We recently had the opportunity to touch base with Yanyun Wu, M.D., Ph.D., one of the busiest faculty members in the Department of Pathology and Laboratory Medicine. Dr. Wu serves as professor and vice chair of business development and innovation and the medical director of Transfusion Medicine at the UHealth and Jackson Health System. She remarked, “It is a fun job with a combination of patient care, education, research, and administration.”
Dr. Wu sees her role as integral to the mission of the department, adding “Clinical services performed by the department are essential for the diagnosis, treatment, and monitoring of diseases and for the promotion of health.” She says she is honored to be part of the team whose “efforts in research and innovation are preparing and positioning the institution for the ongoing evolution in medicine and future breakthroughs. It is an exciting time to be a pathologist at the University of Miami.”
Merce Jorda, M.D., Ph.D., M.B.A., professor and chair of Pathology and Laboratory Medicine, commented, “Dr. Wu has greatly enhanced the care of patients throughout our clinical pathology services and specifically in Transfusion Medicine at both the Jackson and UHealth systems. Her dedication and diverse abilities have made a major impact in our department and institution as a whole.”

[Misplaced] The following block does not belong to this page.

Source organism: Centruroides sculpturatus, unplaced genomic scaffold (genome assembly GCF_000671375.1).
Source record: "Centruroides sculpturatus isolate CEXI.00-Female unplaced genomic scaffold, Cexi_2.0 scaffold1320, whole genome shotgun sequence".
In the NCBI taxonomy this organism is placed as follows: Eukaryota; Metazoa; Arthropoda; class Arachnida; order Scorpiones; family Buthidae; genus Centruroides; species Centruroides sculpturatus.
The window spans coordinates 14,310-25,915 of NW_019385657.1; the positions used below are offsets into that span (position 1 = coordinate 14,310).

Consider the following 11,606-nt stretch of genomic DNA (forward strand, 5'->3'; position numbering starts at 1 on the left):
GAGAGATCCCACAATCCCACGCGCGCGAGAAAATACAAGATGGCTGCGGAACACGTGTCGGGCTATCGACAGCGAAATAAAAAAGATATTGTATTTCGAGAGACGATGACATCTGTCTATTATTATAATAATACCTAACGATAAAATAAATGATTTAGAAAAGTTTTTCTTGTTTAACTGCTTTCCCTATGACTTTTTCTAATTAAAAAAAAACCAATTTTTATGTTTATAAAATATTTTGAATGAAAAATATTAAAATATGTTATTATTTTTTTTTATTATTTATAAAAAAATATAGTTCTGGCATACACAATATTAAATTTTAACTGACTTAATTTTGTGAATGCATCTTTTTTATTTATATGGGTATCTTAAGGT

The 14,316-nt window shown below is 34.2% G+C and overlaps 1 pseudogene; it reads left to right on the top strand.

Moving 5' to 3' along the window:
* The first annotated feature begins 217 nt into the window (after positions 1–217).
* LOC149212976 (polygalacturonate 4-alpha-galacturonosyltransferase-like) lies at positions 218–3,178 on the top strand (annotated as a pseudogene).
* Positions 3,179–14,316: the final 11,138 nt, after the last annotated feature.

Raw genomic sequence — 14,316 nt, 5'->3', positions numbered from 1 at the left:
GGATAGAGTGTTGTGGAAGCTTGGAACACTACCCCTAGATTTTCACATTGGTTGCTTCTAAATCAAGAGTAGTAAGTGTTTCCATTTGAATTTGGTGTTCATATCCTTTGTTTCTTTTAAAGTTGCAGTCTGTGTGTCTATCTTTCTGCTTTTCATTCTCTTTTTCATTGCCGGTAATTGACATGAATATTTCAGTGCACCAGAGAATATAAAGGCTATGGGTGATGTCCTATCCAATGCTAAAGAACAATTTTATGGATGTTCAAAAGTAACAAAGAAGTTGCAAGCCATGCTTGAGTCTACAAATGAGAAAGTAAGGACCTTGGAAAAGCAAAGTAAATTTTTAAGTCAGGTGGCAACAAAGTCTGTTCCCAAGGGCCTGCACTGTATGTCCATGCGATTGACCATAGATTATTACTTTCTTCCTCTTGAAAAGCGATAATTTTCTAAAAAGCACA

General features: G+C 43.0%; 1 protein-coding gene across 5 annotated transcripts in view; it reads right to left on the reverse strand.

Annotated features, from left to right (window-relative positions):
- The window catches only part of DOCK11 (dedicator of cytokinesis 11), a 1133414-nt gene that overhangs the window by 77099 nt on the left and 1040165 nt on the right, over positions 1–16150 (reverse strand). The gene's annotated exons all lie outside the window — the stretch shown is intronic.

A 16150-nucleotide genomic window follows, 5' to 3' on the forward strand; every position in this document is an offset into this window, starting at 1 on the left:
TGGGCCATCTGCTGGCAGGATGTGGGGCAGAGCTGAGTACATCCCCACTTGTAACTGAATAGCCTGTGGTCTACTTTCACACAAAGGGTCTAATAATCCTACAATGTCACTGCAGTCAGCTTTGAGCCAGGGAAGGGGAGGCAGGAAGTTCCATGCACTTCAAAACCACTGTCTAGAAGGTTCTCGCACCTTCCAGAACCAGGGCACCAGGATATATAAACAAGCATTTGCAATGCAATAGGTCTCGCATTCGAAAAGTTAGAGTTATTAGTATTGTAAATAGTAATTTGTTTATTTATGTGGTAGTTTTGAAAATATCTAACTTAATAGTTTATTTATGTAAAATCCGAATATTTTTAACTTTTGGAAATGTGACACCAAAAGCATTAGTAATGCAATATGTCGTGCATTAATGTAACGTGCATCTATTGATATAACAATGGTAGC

Dr. Wu received her medical degree from Beijing Medical University and her Ph.D. from Tulane University. She completed her clinical pathology residency and blood banking and transfusion medicine fellowship training at Yale University, was awarded boards in the same disciplines, and later served on the faculty. She also completed a fellowship in clinical chemistry at the National Institutes of Health. Dr. Wu later served as the Chief Medical Officer at Bloodworks Northwest, located in Seattle, an independent, non-profit organization harnessing donor gifts to provide a safe, lifesaving blood supply to 95% of hospitals in the Pacific Northwest.
When asked about her career path and what she would say to pathology trainees, she responded, “Knowing what you enjoy doing and your capabilities are the key for success. Understand that all experiences can add value to your career.”
Just joining the department in 2020, Dr. Wu has seen firsthand the quality of the training programs as she works with the residents and serves as program director for the Blood Banking and Transfusion Medicine Fellowship. “There are amazing opportunities offered at the department and the medical school for the trainees, both for the variety of clinical cases and for the innovative approaches to learning,” she added.